Loop control statements in Python

Understanding how to implement loops in Python

Many objects in Python are ‘iterable’. That means that one can iterate over every element in the object. Such as every element in a list or every character in a string. ‘for’ loop is used for iteration.

‘for’ loop

Here we create a list over which we have to iterate. Then we use the keyword ‘for’ and mention ‘i’ which is the variable name and acts like a placeholder. It takes the value of every element in the object that has to be iterated.

>>> for i in list1:
print(i)
a
b
c

Notice how the variable ‘i’ is changed to ‘pizza’ and it still gives the output. That is so because the variable name can be set as anything.

>>> for pizza in list2:
print(pizza)
11
22
33

Now we will try printing only the even numbers by implementing both the loop and conditional statements.

Odd number: 11
22
Odd number: 33

Let’s try to get the sum of all numbers in the list using for loop.

>>> for i in list2:
sum = sum + i
print(sum)
66

‘for’ loop usage in case of strings

>>> for i in str1:
print(i)
P
y
t
h
o
n

i
s

f
u
n

‘for’ loop usage in case of tuples

>>> for _ in tup1:
print(_)
1
2
3

‘for’ loop usage in case of tuples unpacking. That is list with tuples in it.

# Gives the tuples inside the list
>>> for i in list3:
print(i)
(11, 22)
(33, 44)
(55, 66)
# Gives the individual items in the tuples inside the list
>>> for (a,b) in list3:
print(a)
print(b)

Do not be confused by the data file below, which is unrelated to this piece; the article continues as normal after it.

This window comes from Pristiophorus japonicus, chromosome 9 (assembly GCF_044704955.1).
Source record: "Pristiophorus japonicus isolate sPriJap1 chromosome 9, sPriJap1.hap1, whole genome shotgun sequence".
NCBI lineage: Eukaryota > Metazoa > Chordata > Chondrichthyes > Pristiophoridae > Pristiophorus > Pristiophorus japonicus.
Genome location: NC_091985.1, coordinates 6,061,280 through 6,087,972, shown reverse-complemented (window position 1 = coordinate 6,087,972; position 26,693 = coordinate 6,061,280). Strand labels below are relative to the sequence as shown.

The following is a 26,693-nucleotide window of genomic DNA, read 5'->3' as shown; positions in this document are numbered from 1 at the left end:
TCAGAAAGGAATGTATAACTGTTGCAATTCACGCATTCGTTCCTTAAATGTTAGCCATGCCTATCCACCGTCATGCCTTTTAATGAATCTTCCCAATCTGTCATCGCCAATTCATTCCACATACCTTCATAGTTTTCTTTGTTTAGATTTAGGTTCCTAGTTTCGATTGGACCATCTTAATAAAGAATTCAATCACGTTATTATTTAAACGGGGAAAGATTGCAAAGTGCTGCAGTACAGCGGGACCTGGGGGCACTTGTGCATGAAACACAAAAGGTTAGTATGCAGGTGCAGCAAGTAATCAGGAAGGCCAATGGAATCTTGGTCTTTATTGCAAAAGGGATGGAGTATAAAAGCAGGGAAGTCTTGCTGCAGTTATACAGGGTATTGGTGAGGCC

11
22
33
44
55
66

‘for’ loop usage in case of dictionary

>>> for i in dict1:
print(i)
a
b
c

Note that when you try to iterate over a dictionary, you iterate over the keys. To iterate over items, do the following.

('a', 1)
('b', 2)
('c', 3)
>>> for key,value in dict1.items():
print(value)
1
2
3
>>> for i in dict1.values():
print(i)
1
2
3

‘while’ loop

While loops will continue to execute a block of code while some condition remains true. For example, while the motor is on, the car should be running.

x is: 5
x is: 6
x is: 7
x is: 8
x is: 9

Incase we mention a condition which is never met then the loop will run forever. It will go into an infinite loop.

Now coming to some important keywords to use with loops. We can used break, continue and pass statements in the loops to add additional functionality.

‘break’ keyword

Breaks out of the current closest enclosing loop

>>> for i in str2:
if i == 'a':
break
print(i)
P
y
t
h
o
n

l

Here as soon as the letter ‘a’ is encountered, the current enclosing loop is exited and therefore no printing is done after ‘l’.

‘continue’ keyword

Goes to the top of the closest enclosing loop

>>> for i in str2:
if i == 'a':
continue
print(i)
P
y
t
h
o
n

l
n
g
u
g
e

Here we wanted to skip the letter ‘a’ in the string. So we used ‘continue’ keyword. Everytime ‘a’ occured it went back to its closed enclosing loop which is the for loop.

‘pass’ keyword

Does nothing at all

>>> for i in list4:
#statement
File "<ipython-input-25-6fe39b558d44>", line 4
#statement
^
SyntaxError: unexpected EOF while parsing

The error has occured because python expects you to mention a statement as indentation is a crucial part of it. So instead of leaving it blank, using the keyword ‘pass’ can help get rid of this error.

Refer to the notebook here.

Beginner-level books to refer to learn Python:

Advance-level books to refer to learn Python:

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